So in defense of Avengers 2, let me address a few of the big criticisms I’ve read about it. I can’t address them all, and I’m not trying to say this film was perfect. But it was better than some fans give it credit for. SPOILERS.
Where the hell did that Banner/Romanov thing come from?
There was no suggestion in the first movie that either character had a thing for the other, and in this movie Romanov comes on pretty strong. I think there's back story to support this; the problem is that it's all implied. Recall the first time we see the "lullaby." There's an implied familiarity to the ritual, despite Hulk's avoidance strategies when it starts. The touching that happens during lullaby suggests a peculiar intimacy that the two have previously rehearsed multiple times. Hulk is a representation of Banner's inner rage, but that also means he's most vulnerable emotionally in this state. The fact that he doesn't lash out at Widow suggests he's grown to trust her, even if it embarrasses him. We see Banner suffering withdrawal-like symptoms after each of his Hulk episodes. It's possible that Romanov is touched by his vulnerability. She's been around tough guys her whole life, so perhaps he triggers a mothering, nurturing instinct that she lost because of her handlers in the Red Room. At any rate, this repeated intimacy has grown on Romanov through their many raids, but this all happens off camera. Unless you pay attention to those subtle cues, it might appear like her infatuation falls out of the sky. There could be room for improvement here; Whedon could have hit us over the head with those details a little bit harder, sure, but I disagree that this relationship happens too quickly.
Romanov’s sorrow about her sterilization gets under some people’s skin. I didn’t interpret this as an implication that she’s somehow less of a woman because of it. I thought it added a layer of tenderness to an otherwise mysterious and hard-ass character. She only brings it up because Scarlet Witch dug it out of her subconscious to rub her face in it, and she was trying to relate to Banner, who has a similar problem. It makes sense that she feels upset or regret about this because the ability to give birth is part of who a woman is, whether she wants to be a mother or not. We never find out if she wants to be a mother, but we don’t need to know that in order to sympathize with her. Having sterilization forced upon her is monstrous; it doesn’t matter what her preference for motherhood is. Additionally, I think this helps her see Banner as a kindred spirit, since she and Banner are the only ones who are what they are because of circumstances beyond their control. Cap, Thor, Iron Man, Hawkeye – they all chose to be what they are. Based on the movies, it was her choice to join S.H.I.E.L.D. and try to make amends for her past deeds, but she didn't choose to be molded into a killer, as far as I know. And of course Banner didn’t choose to be Hulk.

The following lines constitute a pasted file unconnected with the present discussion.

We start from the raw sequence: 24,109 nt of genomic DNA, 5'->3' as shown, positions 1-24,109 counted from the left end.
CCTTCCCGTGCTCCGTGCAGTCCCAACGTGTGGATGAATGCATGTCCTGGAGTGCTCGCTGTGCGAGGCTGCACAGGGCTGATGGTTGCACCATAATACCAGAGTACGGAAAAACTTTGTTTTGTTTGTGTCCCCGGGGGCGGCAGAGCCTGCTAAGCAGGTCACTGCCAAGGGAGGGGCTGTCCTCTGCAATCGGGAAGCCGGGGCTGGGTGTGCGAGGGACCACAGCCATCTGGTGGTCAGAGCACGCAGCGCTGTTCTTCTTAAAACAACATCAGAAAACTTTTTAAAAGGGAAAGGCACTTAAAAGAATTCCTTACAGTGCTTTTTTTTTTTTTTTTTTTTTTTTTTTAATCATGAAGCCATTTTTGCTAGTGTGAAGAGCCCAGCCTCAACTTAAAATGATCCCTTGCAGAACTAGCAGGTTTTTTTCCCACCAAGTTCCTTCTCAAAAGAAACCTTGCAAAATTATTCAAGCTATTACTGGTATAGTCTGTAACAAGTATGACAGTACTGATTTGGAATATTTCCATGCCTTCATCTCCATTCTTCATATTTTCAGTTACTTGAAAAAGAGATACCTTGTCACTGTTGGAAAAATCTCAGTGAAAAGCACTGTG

My favorite character barely got any screen time
Unless your favorite Avenger is Stark, then yeah, I know what you mean. Thor was absent from the movie for long stretches, and more screen time was given to Barton, Banner, and Romanov than to Thor or Cap. Stark got a lot of screen time because RDJ was probably the highest paid actor on the project, and because it’s his paranoia and fear that creates Ultron. Still, I recognize the limitations of a team-up movie. Avengers works much better in an extended medium like comic books or TV shows. Those mediums allow all the Avengers to take turns being the focal point of different stories each week/month. In a 2 ½ hour movie, not so much.